Indian Hackers Claim to Have U.S. Government Passwords
The Taj Mahal in Agra, India.
CREDIT: Yann/Creative Commons
The Indian hacker group that released Symantec anti-virus source code earlier this month now says it has more proof that Indian intelligence agencies are spying on the U.S. government.
Infosec Island's Anthony M. Freed posted an article saying one of the Indian hackers, who calls himself "YamaTough," gave him 68 sets of usernames and passwords for U.S. government network accounts.
YamaTough told Freed the account data is just a sample of the information the hacker group, the "Lords of Dharmaraja," copied from Indian government servers.
"In the best interest of the federal, state and local municipalities and their constituents, Infosec Island will not publish the compromised account data," Freed wrote. "We have provided the information to the proper authorities and are fully cooperating with law enforcement."
Last week, the Lords of Dharmaraja publicly posted purported internal Indian military intelligence memos that said Apple, Nokia and BlackBerry maker Research In Motion (RIM) had given India "backdoors" secret keys to unlock encrypted communications sent and received by users of their handsets.
As a possible demonstration of the viability of those backdoors, the memos also included transcripts of emails between members of the U.S.-China Economic and Security Review Commission (USCC), a congressional commission that analyzes and reports on bilateral American-Chinese relations. The memos said information revealed in the emails had resulted in Indian naval-intelligence operatives being sent to China.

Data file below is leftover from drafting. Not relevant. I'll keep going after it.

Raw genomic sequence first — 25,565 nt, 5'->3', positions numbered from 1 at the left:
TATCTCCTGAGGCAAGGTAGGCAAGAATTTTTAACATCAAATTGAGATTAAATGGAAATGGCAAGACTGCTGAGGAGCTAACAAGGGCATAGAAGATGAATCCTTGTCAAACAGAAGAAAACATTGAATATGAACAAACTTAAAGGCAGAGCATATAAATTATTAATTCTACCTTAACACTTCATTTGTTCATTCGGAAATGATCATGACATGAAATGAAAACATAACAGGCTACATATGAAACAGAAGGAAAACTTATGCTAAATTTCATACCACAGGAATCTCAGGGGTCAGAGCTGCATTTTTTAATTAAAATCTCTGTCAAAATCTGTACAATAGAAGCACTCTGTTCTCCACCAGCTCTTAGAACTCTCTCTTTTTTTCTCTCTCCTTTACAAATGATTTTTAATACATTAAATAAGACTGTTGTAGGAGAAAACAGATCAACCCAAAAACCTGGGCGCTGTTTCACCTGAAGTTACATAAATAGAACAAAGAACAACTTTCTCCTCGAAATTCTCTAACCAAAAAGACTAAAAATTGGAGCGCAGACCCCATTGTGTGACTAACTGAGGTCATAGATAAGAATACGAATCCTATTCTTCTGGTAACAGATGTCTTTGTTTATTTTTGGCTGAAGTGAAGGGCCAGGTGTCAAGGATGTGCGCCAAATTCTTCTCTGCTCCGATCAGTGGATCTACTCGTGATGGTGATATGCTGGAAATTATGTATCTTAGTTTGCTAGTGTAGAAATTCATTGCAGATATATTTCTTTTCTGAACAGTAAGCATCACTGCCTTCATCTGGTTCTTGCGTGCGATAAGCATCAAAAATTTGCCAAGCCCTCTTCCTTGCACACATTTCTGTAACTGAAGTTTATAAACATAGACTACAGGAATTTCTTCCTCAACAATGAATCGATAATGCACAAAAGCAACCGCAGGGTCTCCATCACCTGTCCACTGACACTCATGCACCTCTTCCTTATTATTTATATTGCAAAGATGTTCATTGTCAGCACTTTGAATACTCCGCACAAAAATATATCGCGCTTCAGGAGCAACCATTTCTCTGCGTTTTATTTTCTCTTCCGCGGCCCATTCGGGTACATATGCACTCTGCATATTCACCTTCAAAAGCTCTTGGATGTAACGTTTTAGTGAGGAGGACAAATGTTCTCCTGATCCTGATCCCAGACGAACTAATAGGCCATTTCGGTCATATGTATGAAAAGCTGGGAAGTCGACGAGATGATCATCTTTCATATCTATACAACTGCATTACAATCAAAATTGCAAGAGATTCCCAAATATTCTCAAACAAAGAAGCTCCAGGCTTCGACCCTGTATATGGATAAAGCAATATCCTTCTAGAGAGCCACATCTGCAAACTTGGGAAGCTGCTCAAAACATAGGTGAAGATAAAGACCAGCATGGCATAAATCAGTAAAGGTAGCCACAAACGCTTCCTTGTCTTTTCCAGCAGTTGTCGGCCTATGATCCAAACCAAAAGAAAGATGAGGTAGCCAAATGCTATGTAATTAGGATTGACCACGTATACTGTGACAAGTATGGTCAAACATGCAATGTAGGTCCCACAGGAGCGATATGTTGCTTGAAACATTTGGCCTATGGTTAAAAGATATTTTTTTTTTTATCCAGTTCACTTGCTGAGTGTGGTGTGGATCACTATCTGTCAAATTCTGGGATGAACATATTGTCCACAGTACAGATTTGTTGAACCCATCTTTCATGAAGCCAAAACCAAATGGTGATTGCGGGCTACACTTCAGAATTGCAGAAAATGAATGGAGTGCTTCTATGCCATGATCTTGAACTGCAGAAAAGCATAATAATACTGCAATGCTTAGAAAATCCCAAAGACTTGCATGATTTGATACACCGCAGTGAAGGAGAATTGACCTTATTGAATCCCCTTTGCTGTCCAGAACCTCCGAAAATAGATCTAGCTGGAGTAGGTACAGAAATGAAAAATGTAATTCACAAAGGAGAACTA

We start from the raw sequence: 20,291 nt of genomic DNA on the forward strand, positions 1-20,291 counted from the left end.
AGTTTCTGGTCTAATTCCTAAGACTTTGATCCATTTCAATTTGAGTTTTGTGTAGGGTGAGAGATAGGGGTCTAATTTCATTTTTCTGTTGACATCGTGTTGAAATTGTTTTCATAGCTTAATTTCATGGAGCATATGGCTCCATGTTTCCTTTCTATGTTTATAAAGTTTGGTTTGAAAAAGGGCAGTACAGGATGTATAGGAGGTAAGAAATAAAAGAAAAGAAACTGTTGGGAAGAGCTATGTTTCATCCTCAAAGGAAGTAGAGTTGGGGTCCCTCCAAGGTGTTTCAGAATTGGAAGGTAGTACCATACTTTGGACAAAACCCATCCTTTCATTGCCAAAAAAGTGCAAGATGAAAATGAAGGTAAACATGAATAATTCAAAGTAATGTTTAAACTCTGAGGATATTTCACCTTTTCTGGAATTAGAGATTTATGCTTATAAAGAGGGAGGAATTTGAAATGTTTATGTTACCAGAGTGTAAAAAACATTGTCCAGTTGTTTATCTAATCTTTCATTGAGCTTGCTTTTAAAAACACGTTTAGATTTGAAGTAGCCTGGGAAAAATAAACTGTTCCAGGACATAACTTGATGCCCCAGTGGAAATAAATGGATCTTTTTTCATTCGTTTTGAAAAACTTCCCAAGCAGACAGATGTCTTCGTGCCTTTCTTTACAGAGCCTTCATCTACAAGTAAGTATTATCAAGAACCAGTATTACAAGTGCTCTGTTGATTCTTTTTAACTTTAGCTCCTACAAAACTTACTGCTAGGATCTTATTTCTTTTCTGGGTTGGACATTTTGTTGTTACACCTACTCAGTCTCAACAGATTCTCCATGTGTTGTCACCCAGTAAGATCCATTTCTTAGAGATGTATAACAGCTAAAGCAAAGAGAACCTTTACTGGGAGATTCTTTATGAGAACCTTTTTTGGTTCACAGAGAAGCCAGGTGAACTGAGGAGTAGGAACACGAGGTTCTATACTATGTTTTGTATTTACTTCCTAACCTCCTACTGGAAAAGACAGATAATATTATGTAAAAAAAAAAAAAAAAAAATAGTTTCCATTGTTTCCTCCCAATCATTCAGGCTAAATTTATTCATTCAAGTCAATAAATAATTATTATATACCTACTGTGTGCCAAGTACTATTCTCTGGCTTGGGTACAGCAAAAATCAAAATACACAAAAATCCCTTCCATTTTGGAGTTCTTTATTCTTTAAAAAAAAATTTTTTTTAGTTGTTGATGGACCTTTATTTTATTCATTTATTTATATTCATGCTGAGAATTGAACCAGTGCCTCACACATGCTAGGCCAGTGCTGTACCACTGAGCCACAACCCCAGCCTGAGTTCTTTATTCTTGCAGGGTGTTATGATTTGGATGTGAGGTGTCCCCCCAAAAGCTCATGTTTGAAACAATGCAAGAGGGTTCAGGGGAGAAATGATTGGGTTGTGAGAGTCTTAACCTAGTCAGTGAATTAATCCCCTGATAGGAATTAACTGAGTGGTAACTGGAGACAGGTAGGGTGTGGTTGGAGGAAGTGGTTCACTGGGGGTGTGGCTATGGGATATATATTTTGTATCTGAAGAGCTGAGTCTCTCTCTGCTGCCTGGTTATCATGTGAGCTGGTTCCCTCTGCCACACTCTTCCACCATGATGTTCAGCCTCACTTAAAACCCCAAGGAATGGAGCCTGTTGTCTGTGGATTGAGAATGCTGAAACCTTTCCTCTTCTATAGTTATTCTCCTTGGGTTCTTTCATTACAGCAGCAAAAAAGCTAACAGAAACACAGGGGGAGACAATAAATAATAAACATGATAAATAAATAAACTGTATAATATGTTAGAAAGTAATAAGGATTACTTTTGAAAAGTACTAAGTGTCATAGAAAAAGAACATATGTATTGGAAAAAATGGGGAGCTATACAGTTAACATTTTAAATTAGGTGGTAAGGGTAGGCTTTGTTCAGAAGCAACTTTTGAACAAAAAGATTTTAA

Reuters said it got hold of a larger set of USCC emails, which it showed to two Indian security experts with ties to India's government and two unnamed Americans "close to" the USCC. All four dismissed the memos as hoaxes possibly concocted by China or India's arch-rival Pakistan.
Other Washington insiders told Reuters the memos seemed genuine.
America, heck yeah
Asked about the Lord of Dharmaraja's motives, YamaTough responded with a strikingly pro-American agenda.
"My team is pro US, we fight for rights in our country we are not intentionally harm US companies," Freed quoted him as writing. "Our mission - exposure of the corruption."
"We do not approve sharing personal data and source codes with foreign governments," YamaTough added. "We want free and nice India and not police state."
YamaTough also said the Lords of Dharmaraja may soon release more data from companies other than Symantec found on Indian government servers.
India and China have had tense relations for more than half a century, fought a month-long border war in 1962 and are currently jockeying for position as Asia's pre-eminent regional power.
Since the end of the Cold War, during which India had close ties to the Soviet Union, U.S.-Indian relations have warmed almost as rapidly as the U.S.-Chinese relationship has chilled.
But attempts to formalize a U.S.-India alliance have been opposed by nationalists and leftists in India's governing coalition, as well as by the U.S.'s longtime ally Pakistan.